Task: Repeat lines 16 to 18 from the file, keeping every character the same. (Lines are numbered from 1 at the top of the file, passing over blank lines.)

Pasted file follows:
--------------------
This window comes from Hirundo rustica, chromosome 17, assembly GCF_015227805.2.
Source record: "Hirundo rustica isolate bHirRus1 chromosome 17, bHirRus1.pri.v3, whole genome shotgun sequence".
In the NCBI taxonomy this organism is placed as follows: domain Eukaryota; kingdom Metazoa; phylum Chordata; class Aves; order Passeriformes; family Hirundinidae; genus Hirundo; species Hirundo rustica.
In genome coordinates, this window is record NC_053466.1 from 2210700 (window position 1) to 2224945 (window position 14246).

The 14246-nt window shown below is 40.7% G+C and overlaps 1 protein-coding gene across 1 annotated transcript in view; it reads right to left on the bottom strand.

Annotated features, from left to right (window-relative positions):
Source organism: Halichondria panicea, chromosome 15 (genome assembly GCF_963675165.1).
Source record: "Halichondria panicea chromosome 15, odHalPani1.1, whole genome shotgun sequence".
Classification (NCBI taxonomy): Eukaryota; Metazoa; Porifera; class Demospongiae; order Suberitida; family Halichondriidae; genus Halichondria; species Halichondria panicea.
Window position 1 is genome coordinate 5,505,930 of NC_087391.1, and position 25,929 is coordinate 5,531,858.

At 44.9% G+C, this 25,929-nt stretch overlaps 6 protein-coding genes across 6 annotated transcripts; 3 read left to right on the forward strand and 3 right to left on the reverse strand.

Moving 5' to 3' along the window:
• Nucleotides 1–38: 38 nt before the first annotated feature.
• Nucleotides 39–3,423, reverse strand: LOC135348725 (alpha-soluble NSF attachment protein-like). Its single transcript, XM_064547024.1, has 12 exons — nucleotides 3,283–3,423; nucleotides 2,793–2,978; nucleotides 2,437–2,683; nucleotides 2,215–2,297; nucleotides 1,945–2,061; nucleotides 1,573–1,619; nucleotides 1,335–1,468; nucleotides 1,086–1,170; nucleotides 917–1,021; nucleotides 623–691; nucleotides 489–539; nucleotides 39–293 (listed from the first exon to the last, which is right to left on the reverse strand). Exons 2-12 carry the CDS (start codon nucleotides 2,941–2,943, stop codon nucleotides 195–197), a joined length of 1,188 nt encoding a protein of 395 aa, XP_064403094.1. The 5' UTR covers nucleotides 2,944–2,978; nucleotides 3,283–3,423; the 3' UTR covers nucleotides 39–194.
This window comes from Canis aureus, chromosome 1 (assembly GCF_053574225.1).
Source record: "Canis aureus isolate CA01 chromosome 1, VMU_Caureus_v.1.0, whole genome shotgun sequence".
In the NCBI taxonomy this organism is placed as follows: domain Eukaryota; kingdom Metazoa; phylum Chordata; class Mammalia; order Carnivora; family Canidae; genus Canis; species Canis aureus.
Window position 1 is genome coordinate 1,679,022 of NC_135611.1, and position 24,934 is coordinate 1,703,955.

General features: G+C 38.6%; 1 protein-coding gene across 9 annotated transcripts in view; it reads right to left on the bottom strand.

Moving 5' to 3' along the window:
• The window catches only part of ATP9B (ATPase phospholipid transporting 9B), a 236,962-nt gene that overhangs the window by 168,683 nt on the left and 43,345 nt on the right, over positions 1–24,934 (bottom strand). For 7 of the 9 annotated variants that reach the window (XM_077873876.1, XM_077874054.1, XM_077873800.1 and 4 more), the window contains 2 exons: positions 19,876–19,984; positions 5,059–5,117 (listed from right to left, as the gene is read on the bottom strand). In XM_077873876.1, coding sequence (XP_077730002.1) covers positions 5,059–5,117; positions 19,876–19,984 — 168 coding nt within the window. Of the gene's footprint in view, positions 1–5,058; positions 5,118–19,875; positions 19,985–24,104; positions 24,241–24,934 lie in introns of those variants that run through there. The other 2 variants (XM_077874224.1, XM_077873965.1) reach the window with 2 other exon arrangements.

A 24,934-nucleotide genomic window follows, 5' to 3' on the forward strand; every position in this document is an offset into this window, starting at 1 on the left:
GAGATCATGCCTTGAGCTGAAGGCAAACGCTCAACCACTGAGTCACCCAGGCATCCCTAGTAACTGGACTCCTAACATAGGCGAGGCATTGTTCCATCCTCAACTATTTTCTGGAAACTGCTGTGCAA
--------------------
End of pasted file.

Source record: "Canis aureus isolate CA01 chromosome 1, VMU_Caureus_v.1.0, whole genome shotgun sequence".
In the NCBI taxonomy this organism is placed as follows: domain Eukaryota; kingdom Metazoa; phylum Chordata; class Mammalia; order Carnivora; family Canidae; genus Canis; species Canis aureus.
Window position 1 is genome coordinate 1,679,022 of NC_135611.1, and position 24,934 is coordinate 1,703,955.